Once the pipe had emptied he stood up and hopped about for a bit while the feeling came back into his feet. ‘I helped Colin out with something this morning,’ he said. ‘The people whose house we were at had this dado rail thing – it sounds posh, but it’s just a bit of wood, really – right about here.’ He brushed his hand against the wall beside his hip. ‘Underneath it they had stripy wallpaper, but above it they had a different, plain kind. It was dead nice and I thought, we could do that.’
Dad found a scraper for her. The paint came off in flakes, followed by tufts of the thick, textured wallpaper. Underneath, was a layer of soft, brown, backing-paper which Dad sprayed with water from a squirty bottle. When the water had soaked in, they made long scrapes down the wall, top to bottom, leaving the backing paper flopped over the skirting boards like ribbons of skin. It felt like they were undressing the house.
The bare walls weren’t smooth. They were gritty, crumbly in places. As they worked, a dusty smell wafted out of them. It took more than an hour to get from the front door to the wall beside the bottom stair. That’s where Dad uncovered the heart. It was about as big as Clover’s hand, etched on the wall in black, permanent marker, in Dad’s handwriting: Darren + Becky 4ever.
‘I’d forgotten,’ he murmured. And then he pulled his everything face. The face he pulls when Uncle Jim is drunk. The face he pulls when they go shopping in March and the person at the till tries to be helpful by reminding them about Mother’s Day. The face which reminds her that a lot of the time his expression is like a plate of leftovers.
She didn’t say anything, and although she wanted to, she didn’t trace the heart with her fingertips. Instead, she went up to the bathroom and sat on the boxed, pre-lit Christmas tree dad bought in the January sales. When you grow up in the saddest chapter of someone else’s story you’re forever skating on the thin ice of their memories. That’s not to say it’s always sad – there are happy things, too. When she was a baby Dad had a tattoo of her name drawn on his arm in curly, blue writing, and underneath he had a green, four-leaf clover. She has such a brilliant name, chosen by her mother because it has the word LOVE in the middle. That’s not the sort of thing you go around telling people, but it is something you can remember if you need a little boost; an instant access, happiness top-up card – it even works when Luke Barton calls her Margey-rine. Clover thought of her name and counted to 300.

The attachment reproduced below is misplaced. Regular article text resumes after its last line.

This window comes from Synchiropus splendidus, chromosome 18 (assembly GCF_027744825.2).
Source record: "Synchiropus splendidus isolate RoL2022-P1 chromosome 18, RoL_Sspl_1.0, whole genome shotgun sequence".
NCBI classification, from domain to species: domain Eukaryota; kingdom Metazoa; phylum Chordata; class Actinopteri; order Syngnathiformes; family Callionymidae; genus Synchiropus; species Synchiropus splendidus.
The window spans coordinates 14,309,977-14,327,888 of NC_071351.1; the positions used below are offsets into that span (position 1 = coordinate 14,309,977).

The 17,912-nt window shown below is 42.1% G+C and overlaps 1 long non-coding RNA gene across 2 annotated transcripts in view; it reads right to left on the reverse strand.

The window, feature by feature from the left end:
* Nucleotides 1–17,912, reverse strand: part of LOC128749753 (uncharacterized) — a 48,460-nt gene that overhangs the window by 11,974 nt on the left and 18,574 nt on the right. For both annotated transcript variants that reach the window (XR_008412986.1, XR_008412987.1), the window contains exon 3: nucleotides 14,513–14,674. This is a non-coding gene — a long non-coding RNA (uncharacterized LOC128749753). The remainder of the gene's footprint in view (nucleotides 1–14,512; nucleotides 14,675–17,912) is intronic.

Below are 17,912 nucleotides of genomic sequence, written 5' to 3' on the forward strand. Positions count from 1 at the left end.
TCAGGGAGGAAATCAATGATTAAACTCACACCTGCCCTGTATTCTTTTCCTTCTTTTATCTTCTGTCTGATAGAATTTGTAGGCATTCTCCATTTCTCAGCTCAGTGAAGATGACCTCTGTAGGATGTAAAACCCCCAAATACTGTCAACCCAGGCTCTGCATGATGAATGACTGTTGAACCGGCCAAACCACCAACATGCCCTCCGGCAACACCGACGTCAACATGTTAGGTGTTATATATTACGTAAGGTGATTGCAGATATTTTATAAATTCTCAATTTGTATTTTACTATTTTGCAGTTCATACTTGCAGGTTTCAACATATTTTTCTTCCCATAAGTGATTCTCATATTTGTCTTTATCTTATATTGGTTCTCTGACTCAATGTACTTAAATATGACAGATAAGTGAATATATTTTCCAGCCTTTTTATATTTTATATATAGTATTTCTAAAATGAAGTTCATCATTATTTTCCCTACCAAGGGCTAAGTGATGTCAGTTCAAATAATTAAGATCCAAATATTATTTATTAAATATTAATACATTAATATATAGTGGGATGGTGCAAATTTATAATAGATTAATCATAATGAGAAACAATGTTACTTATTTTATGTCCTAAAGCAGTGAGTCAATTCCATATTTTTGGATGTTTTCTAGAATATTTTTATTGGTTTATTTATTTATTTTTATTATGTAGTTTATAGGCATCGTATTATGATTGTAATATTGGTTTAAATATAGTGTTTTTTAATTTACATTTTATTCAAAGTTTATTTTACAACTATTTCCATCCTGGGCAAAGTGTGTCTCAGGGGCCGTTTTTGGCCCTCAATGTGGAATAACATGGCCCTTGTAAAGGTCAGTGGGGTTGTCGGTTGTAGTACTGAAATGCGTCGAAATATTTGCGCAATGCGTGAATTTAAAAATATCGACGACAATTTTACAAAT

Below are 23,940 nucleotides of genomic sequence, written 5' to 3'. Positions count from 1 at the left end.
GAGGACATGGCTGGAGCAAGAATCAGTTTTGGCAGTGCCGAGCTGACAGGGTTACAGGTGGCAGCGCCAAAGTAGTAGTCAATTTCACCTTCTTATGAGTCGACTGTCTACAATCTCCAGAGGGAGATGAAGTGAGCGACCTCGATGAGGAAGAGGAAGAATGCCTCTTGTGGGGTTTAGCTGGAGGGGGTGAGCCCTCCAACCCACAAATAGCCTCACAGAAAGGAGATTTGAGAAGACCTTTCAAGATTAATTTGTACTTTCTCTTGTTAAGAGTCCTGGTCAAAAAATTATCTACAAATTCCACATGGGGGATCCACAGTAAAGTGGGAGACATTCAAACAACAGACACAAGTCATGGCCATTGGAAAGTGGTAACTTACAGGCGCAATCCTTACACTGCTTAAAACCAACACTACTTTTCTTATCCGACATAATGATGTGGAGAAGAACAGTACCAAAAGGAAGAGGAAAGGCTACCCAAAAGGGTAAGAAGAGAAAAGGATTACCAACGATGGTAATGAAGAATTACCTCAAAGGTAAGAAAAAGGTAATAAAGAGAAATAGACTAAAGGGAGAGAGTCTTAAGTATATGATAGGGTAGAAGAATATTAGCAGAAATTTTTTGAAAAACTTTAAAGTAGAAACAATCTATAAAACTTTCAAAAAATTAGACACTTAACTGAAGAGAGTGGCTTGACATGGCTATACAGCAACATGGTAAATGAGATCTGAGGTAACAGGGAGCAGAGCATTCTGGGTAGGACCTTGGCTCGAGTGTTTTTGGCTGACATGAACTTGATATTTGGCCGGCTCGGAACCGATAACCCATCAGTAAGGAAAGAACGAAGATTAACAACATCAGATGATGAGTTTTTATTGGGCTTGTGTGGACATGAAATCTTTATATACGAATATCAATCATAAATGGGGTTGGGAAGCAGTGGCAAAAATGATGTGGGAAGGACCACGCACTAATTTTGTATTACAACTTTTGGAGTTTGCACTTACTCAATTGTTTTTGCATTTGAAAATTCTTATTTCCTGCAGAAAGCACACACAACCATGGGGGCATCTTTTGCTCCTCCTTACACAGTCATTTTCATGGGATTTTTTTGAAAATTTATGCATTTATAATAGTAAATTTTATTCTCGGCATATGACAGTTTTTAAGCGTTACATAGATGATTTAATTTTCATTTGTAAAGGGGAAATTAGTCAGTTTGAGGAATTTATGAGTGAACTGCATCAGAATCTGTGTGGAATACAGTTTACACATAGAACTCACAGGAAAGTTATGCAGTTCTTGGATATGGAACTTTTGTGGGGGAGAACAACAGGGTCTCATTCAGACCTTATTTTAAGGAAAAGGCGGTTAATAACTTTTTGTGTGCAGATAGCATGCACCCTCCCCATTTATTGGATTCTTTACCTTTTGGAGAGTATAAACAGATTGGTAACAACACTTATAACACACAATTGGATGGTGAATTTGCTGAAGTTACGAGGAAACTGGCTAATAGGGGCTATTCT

When she went downstairs Dad had recovered his empty face and she couldn’t help asking a question, just a small one.
‘Is there any more writing under the paper?’
‘I don’t think so.’
‘She didn’t do a heart as well?’
‘Help me with this, will you?’
They pulled the soggy ribbons of paper away from the skirting and put them in a bin bag. The house smelled different afterwards. As if some old sadness had leaked out of the walls.

You can discover more about Carys and her writing on her website  or follow her on Twitter @CarysBray or visit her on Facebook 

Huge thanks to the author for her invitation to be part of this lovely blog tour.

Do visit the other stops on the tour for more exciting book content.